Israeli Army officials reportedly are furious that New York Times columnist Thomas Friedman has accused the IDF of massacring Arab civilians. But what else is new? After all, Friedman's entire career has been built on lying about Israel--including rewriting his own biography in order to smear the Jewish State.
In his August 12 column, Friedman wrote: "Israel plays, when it has to, by what I’ve called 'Hama rules' — war without mercy…it will not be deterred by the threat of civilian Arab casualties…" The Times of Israel notes that "While the term ['Hama Rules'] itself comes from Friedman’s book From Beirut to Jerusalem, in his new article he offered no history of the event or explanation for the comparison, apparently assuming the reader would understand the context."
Friedman's sense of self-importance is legendary; evidently he assumes that everyone has read and memorized his book. But for those who have not, the term 'Hama Rules' was his little nickname for the policy of then-Syrian tyrant Hafez Assad when he massacred tens of thousands of civilians in the Syrian city of Hama in 1982.
So Friedman sees no difference between Israeli and Syrian policy regarding civilian casualties. Israel drops warning leaflets in neighborhoods it plans to strike, individually telephones residents of apartment buildings in the area, and cancels bombing raids if civilians are likely to be harmed. And Syria slaughters people anywhere, anytime, with whatever weapons it has handy. But it's all the same to Thomas Friedman.
But such lies should not surprise anyone familiar with Friedman's track record.
He was a junior reporter on the New York Times staff when he was sent to cover the Israel-Lebanon war in 1982. He was catapulted to fame by a series of articles blaming Israel for the Lebanese Christians' killings of Palestinians in the Sabra and Shatilla refugee camps, which he then parlayed into a best-selling book, the aforementioned From Beirut to Jerusalem.
The major theme of the book, and the many interviews he gave about his time in Lebanon, was disillusionment. He set out, he claimed, as a passionate supporter of Israel ("insufferably so"). He believed "that all the right [was] on one side, and all the wrong on the other, that Israel always behaves in a way that's morally upstanding…I had seen Israel as a sort of utopian society…" But these illusions were shattered "in my experiences as a reporter…I went through a period of disillusionment during my experience of Lebanon and Sabra and Shatilla."
According to Friedman, it was Israel's immoral behavior in Lebanon in 1982 that transformed him from a supporter of the Jewish state to one of its most outspoken critics. He bravely discovered the truth about the Israelis, and that gave him the moral credentials to pass judgement on Israel from then on--which is exactly what he proceeded to do, first as the Times' bureau chief in Jerusalem from 1984-1988, and then as a Times op-ed columnist ever since.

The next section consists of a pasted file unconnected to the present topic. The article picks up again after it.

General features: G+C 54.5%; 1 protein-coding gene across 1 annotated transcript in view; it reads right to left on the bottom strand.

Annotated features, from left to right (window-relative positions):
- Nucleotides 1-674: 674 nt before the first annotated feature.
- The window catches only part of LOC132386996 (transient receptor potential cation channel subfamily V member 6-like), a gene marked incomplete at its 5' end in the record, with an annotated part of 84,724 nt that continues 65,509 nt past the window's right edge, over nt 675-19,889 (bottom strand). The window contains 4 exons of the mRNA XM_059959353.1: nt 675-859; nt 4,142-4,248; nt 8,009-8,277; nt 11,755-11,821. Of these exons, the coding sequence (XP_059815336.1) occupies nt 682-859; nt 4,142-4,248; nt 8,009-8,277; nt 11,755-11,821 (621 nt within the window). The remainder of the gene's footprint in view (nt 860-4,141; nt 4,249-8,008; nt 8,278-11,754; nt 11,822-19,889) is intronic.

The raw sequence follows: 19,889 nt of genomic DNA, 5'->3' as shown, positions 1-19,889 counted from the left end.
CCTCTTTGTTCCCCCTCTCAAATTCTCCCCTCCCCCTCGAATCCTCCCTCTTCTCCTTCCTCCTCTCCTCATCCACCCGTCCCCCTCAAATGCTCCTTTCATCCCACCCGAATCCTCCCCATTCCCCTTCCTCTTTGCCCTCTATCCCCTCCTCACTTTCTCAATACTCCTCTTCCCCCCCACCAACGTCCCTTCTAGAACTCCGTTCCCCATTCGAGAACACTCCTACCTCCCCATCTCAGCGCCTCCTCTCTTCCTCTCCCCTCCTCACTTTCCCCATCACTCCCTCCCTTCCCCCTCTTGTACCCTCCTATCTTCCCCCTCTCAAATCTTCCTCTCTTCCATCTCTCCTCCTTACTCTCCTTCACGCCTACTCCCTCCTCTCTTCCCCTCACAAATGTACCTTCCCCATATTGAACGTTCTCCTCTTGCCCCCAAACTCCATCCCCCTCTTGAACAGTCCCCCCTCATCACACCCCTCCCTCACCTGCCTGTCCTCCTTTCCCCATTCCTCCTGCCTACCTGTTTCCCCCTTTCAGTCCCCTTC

But that was a lie.
Friedman did not become a critic of Israel in 1982. He was strongly pro-Palestinian at least eight years earlier, as a leader of a Brandeis University student organization called the "Middle East Peace Group." When the arch-terrorist Yasir Arafat, gun on his hip, spoke at the United Nations that fall, Israeli Prime Minister Yitzhak Rabin strongly protested and hundreds of thousands of outraged New Yorkers held a "Rally Against Terror." Friedman and his Peace Group colleagues published an open letter in The Brandeis Justice (the student newspaper) on November 12, 1974, to denounce the rally and oppose Prime Minister Rabin's stance.
Friedman and company declared that the anti-terror rally would "only reinforce Jewish anxiety and contribute to Israel's further isolation." They demanded that Prime Minister Rabin "negotiate with all factions of the Palestinians, including the PLO." Keep in mind that this was at a time when the PLO was not even pretending to be moderate or willing to live in peace with Israel. Earlier that year, PLO terrorists had proudly slaughtered dozens of Israeli schoolchildren in the towns of Ma'alot and Kiryat Shemona.
When Friedman graduated from Brandeis, he left the Middle East Peace Group--but the Middle East Peace Group never left him. His news articles for the Times, and later his op-ed columns, consistently exhibited the same negative tilt against Israel.
Secretary of State James Baker, in his autobiography, described how he and Friedman were tennis partners, and Friedman would give him suggestions on how to pressure Israel. He credited Friedman for the notorious episode in which Baker publicly humiliated Israel by announcing the White House phone number and declaring that the Israelis should call when they get serious about peace. No wonder the editors of The New Republic, in 1992, characterized Friedman as "the New York Times' State Department spokesman" and as part of "the James Baker Ministry of Information."
Ultimately, all of Friedman's writings on Israel are anchored in the myth of the Disillusioned American Jewish Journalist. All of his credibility as a commentator on Israeli-Palestinian affairs rests on the image he concocted in Lebanon. Brian Williams recently lost his job as anchor of the NBC Nightly News because he falsified his war correspondent experiences. Thomas Friedman should be judged according to precisely the same criteria.